We are now in the midst of Flashpoint Event Number Two. Tuesday night saw perhaps the craziest lottery drawing in NBA history, resulting in the underdog New Orleans Pelicans landing the first pick and the assumed right to draft Zion. This was an especially triumphant moment for the Pelicans franchise given the looming trade demand from their six-time All Star and perennial MVP candidate, Anthony Davis. Now, New Orleans is able to either pair Davis and Williamson and immediately create one of the best frontcourts in the NBA, or they can trade Davis for a package of promising young prospects and just reload on the fly around Zion. However, nothing can just be as it seems in the Internet age, so when ESPN’s Marc Spears tweeted that Zion was quickly escorted out of the Chicago ballroom where the lottery was being held after the Pelicans won because he was supposedly rooting for the Knicks to win, the entire sports world seized upon it. Multiple articles from major news outlets were posted within hours of Spears’ tweet pondering whether or not Zion should force his way out of New Orleans in order to play for a team like the Knicks that he is ostensibly more interested in. This line of thought continued to gain traction over the next several days as Williamson’s camp maintained radio silence, but on Thursday morning, Zion’s stepfather appeared on a local New Orleans radio station and silenced all doubters, stating that his stepson is quite excited to be in New Orleans if that is how the draft plays out.

This argument presents quite a difficult intellectual needle to thread. I am generally quite sympathetic to pro-labor arguments, in sports or otherwise, so I do not take issue with the content of the claims presented on various media platforms. What feels slightly wrong to me is how all of these arguments are continually foisted on Zion’s career. Yes, maybe it’s because he just came along at a perfect moment in time, where athletes like his potential teammate Davis are attempting to take total control of their own careers. However, that argument would only be acceptable if Zion were as outspoken a college athlete as Philadelphia 76ers All-Star Ben Simmons was, and the rhetoric currently surrounding Zion does not match his personality. He has shown no interest in speaking out about labor relations in any way, so to place these longstanding hopes and dreams of fighting entrenched capitalist systems on him is likely a futile effort. Additionally, these pro-labor arguments just feel completely disingenuous. In making player empowerment, anti-corporation claims, people will often tell players to “do what’s best for their careers,” often at the expense of a team context. However, that kind of rhetoric is actually quite capitalist in nature, which suggests that there is not actually any radical rebellion against the NCAA or NBA going on. I don’t have any answers here, but I do know that this strategy is not a sound one to create lasting change in sports labor relations.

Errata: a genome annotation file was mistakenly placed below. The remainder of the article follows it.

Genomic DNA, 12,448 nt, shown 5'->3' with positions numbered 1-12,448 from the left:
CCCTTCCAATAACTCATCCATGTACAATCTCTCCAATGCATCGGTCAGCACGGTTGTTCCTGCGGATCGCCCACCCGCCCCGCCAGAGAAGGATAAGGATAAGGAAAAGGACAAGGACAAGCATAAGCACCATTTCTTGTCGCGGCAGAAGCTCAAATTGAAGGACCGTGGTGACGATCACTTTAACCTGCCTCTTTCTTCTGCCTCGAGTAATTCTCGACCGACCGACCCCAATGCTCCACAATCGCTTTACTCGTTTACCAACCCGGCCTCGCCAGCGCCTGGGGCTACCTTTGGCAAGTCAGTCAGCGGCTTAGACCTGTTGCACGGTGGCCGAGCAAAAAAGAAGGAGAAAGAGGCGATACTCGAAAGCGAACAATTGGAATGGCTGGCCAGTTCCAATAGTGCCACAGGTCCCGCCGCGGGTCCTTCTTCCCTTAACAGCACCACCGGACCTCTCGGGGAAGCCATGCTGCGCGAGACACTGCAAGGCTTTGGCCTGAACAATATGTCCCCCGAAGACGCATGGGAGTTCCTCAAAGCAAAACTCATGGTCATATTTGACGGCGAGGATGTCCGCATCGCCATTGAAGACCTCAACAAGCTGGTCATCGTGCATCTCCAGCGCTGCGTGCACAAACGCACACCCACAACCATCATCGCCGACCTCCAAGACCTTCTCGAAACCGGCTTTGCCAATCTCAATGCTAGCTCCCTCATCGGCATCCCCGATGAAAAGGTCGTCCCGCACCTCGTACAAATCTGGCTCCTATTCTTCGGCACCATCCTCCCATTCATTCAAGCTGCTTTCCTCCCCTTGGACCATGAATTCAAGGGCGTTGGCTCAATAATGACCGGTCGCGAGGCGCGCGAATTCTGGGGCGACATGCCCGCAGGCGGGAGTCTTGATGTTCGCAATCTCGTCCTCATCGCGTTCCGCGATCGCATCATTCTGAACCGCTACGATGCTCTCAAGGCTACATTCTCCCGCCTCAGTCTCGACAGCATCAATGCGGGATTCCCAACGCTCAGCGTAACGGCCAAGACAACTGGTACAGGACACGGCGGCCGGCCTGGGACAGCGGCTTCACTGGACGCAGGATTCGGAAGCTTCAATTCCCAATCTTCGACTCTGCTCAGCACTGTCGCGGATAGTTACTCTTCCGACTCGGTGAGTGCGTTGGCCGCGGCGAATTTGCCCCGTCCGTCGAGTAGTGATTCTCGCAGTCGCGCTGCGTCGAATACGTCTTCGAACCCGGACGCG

Patrick Gorski-USA TODAY Sports
Patrick Gorski-USA TODAY Sports

I understand that news outlets and publications need content- indeed, I would like to be a part of one of them in the near future and create this content! But in this age of technology where there are literally thousands of true stories to be told at any given time, why attach so much baseless speculation to a 19-year old kid who has been nothing but charming and exciting since we’ve known him, and shows no intention of behaving in a radical manner? Speculation is fun, sure, but implicitly anointing Zion as the face of the pro-labor movement in sports is not. Let’s just all be excited for the next step in his life, and rejoice when he throws down his first thunderous slam in a few short months.